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The Boston Globe

Lifestyle

Which housing style is best for me?

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The panel

Juliana Chittick Tiryaki, cofounder and principal, Tiryaki Architectural Design, Cohasset, www.tiryakiarch.com

Barney Maier, senior architect, Feinmann Inc., Lexington, www.feinmann.com

Maggie Booz, principal, SmartArchitecture, Cambridge, www.smartarchitecture.net

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John R. DaSilva, design principal, Polhemus Savery DaSilva Architects Builders, Chatham, www.psdab.co

Treff LaFleche, principal, LDa Architecture & Interiors, Cambridge and Chatham, www.LDa-Architects.com

RANCH

Pros

> “Single-level living with high efficiency space use and easy connection to the outside” Treff LaFleche

> “Early example of ‘open concept’ floor plans where kitchen, breakfast nook, and small family space are more visually connected together” LaFleche

> “The attached garage in New England … enough said!” LaFleche

> “No stairs, therefore a safer interior environment” Maggie Booz

> “Low roof, therefore easy-to-maintain exterior” Booz

> “Easy to get sky light into all public and private spaces through roof” Booz

> “Conducive to ‘modern’ living with relatively free-flowing spaces” Barney Maier

> “Lends itself to up-dating in a convincing (current) modern architectural idiom” Maier

> “Relatively easy to attach additions at multiple locations” Maier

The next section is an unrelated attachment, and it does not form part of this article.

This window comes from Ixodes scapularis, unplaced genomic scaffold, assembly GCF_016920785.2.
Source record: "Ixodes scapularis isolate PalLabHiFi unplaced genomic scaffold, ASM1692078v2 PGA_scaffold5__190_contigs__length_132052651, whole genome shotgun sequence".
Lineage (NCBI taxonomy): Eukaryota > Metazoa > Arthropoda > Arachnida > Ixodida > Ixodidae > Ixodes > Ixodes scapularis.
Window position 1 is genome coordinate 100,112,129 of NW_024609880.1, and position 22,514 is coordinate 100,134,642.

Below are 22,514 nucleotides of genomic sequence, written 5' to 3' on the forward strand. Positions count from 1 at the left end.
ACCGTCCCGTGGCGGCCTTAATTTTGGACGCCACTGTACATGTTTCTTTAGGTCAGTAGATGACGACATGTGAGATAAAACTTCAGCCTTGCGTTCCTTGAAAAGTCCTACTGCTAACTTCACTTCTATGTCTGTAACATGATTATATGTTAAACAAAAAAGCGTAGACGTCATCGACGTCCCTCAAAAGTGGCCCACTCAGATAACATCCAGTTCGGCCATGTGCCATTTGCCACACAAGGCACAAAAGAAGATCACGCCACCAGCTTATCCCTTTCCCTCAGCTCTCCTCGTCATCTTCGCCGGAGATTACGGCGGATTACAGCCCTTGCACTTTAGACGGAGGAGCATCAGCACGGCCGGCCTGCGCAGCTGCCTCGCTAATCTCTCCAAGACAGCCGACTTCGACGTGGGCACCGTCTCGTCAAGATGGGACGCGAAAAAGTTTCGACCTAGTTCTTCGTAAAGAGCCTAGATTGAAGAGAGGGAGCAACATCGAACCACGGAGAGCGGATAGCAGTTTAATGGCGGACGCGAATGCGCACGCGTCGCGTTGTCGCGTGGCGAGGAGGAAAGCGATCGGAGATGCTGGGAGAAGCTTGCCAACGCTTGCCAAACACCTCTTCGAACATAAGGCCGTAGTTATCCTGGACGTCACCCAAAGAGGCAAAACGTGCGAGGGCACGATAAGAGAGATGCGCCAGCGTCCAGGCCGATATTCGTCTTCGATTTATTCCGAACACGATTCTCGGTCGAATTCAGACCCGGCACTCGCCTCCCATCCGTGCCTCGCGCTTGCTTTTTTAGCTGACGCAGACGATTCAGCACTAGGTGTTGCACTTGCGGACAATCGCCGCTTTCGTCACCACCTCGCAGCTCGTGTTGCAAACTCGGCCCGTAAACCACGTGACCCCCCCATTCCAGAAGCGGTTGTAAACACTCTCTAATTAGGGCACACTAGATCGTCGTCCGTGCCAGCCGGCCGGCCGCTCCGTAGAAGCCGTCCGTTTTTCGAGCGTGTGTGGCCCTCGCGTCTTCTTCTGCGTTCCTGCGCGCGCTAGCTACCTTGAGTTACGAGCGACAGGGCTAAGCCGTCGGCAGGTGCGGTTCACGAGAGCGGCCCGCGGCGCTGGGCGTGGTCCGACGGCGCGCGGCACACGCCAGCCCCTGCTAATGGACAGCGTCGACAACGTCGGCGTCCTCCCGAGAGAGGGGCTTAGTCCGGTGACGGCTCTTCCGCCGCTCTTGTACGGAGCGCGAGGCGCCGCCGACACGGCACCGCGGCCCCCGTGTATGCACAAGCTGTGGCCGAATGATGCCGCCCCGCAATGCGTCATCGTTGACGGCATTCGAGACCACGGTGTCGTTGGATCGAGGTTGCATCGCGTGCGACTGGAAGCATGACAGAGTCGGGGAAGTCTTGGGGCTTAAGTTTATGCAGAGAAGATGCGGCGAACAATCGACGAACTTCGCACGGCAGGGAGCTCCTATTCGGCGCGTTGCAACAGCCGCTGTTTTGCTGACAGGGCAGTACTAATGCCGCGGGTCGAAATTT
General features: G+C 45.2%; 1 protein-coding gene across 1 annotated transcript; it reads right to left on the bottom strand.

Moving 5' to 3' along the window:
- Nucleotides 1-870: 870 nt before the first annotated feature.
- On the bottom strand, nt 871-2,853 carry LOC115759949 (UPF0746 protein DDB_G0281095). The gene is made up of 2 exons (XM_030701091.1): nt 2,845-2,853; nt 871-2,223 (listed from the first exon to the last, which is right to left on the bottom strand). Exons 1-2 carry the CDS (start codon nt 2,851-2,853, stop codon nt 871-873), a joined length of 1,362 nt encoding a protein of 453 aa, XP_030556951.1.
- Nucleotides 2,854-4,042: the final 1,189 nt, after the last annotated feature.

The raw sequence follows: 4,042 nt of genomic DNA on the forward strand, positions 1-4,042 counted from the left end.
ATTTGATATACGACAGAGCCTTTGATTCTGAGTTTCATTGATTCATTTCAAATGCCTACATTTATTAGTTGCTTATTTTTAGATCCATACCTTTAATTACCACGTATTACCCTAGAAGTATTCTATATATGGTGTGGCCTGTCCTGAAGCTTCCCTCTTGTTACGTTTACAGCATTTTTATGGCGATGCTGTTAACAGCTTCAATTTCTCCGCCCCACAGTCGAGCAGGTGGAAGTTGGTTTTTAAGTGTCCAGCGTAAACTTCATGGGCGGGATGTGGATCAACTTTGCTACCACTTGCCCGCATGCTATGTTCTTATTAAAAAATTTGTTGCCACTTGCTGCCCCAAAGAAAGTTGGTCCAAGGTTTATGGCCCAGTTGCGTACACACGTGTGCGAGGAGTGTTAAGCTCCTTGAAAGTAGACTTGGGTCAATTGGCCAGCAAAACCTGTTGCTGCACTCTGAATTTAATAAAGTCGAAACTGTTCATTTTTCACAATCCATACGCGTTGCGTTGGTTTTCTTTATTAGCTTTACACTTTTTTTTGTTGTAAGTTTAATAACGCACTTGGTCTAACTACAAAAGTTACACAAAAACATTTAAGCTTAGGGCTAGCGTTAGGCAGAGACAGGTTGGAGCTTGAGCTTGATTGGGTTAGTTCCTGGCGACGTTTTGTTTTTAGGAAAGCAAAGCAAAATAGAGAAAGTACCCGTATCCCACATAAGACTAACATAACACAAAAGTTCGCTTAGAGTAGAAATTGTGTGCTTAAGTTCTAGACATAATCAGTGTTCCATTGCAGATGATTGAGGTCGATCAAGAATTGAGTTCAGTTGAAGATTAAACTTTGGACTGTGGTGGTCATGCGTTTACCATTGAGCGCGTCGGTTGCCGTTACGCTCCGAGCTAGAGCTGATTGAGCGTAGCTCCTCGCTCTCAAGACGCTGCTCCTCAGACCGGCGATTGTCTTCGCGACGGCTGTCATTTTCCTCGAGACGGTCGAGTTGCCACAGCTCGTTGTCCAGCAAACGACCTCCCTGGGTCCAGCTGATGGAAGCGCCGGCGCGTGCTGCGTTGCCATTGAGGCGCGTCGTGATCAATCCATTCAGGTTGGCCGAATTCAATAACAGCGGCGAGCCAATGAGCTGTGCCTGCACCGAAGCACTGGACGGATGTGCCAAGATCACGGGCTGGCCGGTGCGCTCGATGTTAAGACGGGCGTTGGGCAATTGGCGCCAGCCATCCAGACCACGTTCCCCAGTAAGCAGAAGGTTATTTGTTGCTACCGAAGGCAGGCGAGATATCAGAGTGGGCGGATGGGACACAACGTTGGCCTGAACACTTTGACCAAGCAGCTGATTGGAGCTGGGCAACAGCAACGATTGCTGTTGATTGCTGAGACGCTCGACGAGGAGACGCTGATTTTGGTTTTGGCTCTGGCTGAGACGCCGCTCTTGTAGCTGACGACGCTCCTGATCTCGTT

> “Comprehensive ground-floor living” Juliana Chittick Tiryaki

> “Easy bedroom access for the elderly or physically challenged” Tiryaki

> “Single-floor living is convenient for the elderly and families with small children” John R. DaSilva

> “Horizontal expansiveness and hugging the land often feels right in wide-open landscapes” DaSilva

> “A large amount of roof space is available for solar panels” DaSilva

Cons

> “Short on Privacy: Bedrooms and baths immediately next to entertaining spaces (entry hall, living room, and kitchen)” LaFleche

> “Overly rational and efficient; rooms tend to emphasize function not form or poetry. … ‘Just the facts Ma’am’ ” LaFleche

> Low ceilings; a sense of compression and doesn’t help light penetrate deeper into the house LaFleche

> “Private spaces not very private visually” Booz

> “Private spaces not very private audibly” Booz

> “Inefficient use of land, typically leaving a long narrow yard” Booz

> “Can have low ‘oppressive’ ceilings” Maier

> “Less energy efficient than more compact styles (unfavorable ratio of perimeter to area); tends towards ‘sprawl’ as expands on a site” Maier

> “Difficult to add second story if vertical expansion is indicated” Maier

> “Looks ‘squat’ ” Tiryaki

> “Bedrooms are co-mingled with other living spaces (lack of privacy)” Tiryaki

> “Difficult to expand/modify the layout with bedrooms in the way” Tiryaki

> “Privacy for bedrooms may be more difficult to achieve when they are on the same floor as living spaces” DaSilva

> “More land is required when all square footage is at ground level” DaSilva

> “More roof and foundation must be built than if the space were stacked on multiple floor levels” DaSilva

Ideal for

> “Channeling your inner Don and Betty Draper” LaFleche

> “Retirement age folks, or for purchase as a rental” Booz

> “Aging in place” Maier

> “Small families, elderly” Tiryaki

> “Retirement homes, homes for young families, homes built on large flat expanses of land” DaSilva

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CAPE COD

Pros

> “Familiar and nostalgic … the classic child’s definition of ‘house’ ” LaFleche

> “Compact and efficient, but cute and charming; familiar architectural details like entry pediments and dormers” LaFleche

> “Cathedral ceilings in the second-floor bedrooms that feel like you’re in an artist’s garret” LaFleche